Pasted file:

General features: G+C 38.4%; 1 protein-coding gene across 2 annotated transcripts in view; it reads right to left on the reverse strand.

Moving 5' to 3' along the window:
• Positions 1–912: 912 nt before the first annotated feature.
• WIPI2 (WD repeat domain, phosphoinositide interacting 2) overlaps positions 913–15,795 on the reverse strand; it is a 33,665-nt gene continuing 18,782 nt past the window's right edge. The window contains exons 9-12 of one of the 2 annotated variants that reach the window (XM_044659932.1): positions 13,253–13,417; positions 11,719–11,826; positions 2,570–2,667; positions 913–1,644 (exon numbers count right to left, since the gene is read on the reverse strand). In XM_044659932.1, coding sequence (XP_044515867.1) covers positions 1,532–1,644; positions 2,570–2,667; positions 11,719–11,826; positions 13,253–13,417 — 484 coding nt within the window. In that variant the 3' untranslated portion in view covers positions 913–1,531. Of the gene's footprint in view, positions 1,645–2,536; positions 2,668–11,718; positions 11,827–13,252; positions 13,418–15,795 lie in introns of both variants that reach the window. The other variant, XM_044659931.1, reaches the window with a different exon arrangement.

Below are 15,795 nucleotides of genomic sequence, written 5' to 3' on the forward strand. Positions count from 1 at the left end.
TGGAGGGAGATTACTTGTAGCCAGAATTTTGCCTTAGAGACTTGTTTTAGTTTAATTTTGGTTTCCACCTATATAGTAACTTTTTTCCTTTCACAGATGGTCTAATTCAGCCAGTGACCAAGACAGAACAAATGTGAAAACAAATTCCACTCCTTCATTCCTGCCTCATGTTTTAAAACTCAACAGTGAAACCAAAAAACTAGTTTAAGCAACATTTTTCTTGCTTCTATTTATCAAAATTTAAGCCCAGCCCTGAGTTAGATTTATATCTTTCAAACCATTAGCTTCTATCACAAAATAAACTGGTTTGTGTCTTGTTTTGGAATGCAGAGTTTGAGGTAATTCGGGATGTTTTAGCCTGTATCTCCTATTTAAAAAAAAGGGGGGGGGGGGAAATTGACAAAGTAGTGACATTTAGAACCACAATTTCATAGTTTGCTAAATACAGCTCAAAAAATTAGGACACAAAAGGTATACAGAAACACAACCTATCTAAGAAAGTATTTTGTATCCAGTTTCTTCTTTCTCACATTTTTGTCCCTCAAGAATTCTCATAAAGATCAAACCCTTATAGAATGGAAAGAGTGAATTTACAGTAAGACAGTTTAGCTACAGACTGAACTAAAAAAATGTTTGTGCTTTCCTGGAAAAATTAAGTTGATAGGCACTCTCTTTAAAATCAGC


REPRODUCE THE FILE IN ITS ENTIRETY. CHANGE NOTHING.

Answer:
General features: G+C 38.4%; 1 protein-coding gene across 2 annotated transcripts in view; it reads right to left on the reverse strand.

Moving 5' to 3' along the window:
• Positions 1–912: 912 nt before the first annotated feature.
• WIPI2 (WD repeat domain, phosphoinositide interacting 2) overlaps positions 913–15,795 on the reverse strand; it is a 33,665-nt gene continuing 18,782 nt past the window's right edge. The window contains exons 9-12 of one of the 2 annotated variants that reach the window (XM_044659932.1): positions 13,253–13,417; positions 11,719–11,826; positions 2,570–2,667; positions 913–1,644 (exon numbers count right to left, since the gene is read on the reverse strand). In XM_044659932.1, coding sequence (XP_044515867.1) covers positions 1,532–1,644; positions 2,570–2,667; positions 11,719–11,826; positions 13,253–13,417 — 484 coding nt within the window. In that variant the 3' untranslated portion in view covers positions 913–1,531. Of the gene's footprint in view, positions 1,645–2,536; positions 2,668–11,718; positions 11,827–13,252; positions 13,418–15,795 lie in introns of both variants that reach the window. The other variant, XM_044659931.1, reaches the window with a different exon arrangement.

Below are 15,795 nucleotides of genomic sequence, written 5' to 3' on the forward strand. Positions count from 1 at the left end.
TGGAGGGAGATTACTTGTAGCCAGAATTTTGCCTTAGAGACTTGTTTTAGTTTAATTTTGGTTTCCACCTATATAGTAACTTTTTTCCTTTCACAGATGGTCTAATTCAGCCAGTGACCAAGACAGAACAAATGTGAAAACAAATTCCACTCCTTCATTCCTGCCTCATGTTTTAAAACTCAACAGTGAAACCAAAAAACTAGTTTAAGCAACATTTTTCTTGCTTCTATTTATCAAAATTTAAGCCCAGCCCTGAGTTAGATTTATATCTTTCAAACCATTAGCTTCTATCACAAAATAAACTGGTTTGTGTCTTGTTTTGGAATGCAGAGTTTGAGGTAATTCGGGATGTTTTAGCCTGTATCTCCTATTTAAAAAAAAGGGGGGGGGGGGAAATTGACAAAGTAGTGACATTTAGAACCACAATTTCATAGTTTGCTAAATACAGCTCAAAAAATTAGGACACAAAAGGTATACAGAAACACAACCTATCTAAGAAAGTATTTTGTATCCAGTTTCTTCTTTCTCACATTTTTGTCCCTCAAGAATTCTCATAAAGATCAAACCCTTATAGAATGGAAAGAGTGAATTTACAGTAAGACAGTTTAGCTACAGACTGAACTAAAAAAATGTTTGTGCTTTCCTGGAAAAATTAAGTTGATAGGCACTCTCTTTAAAATCAGC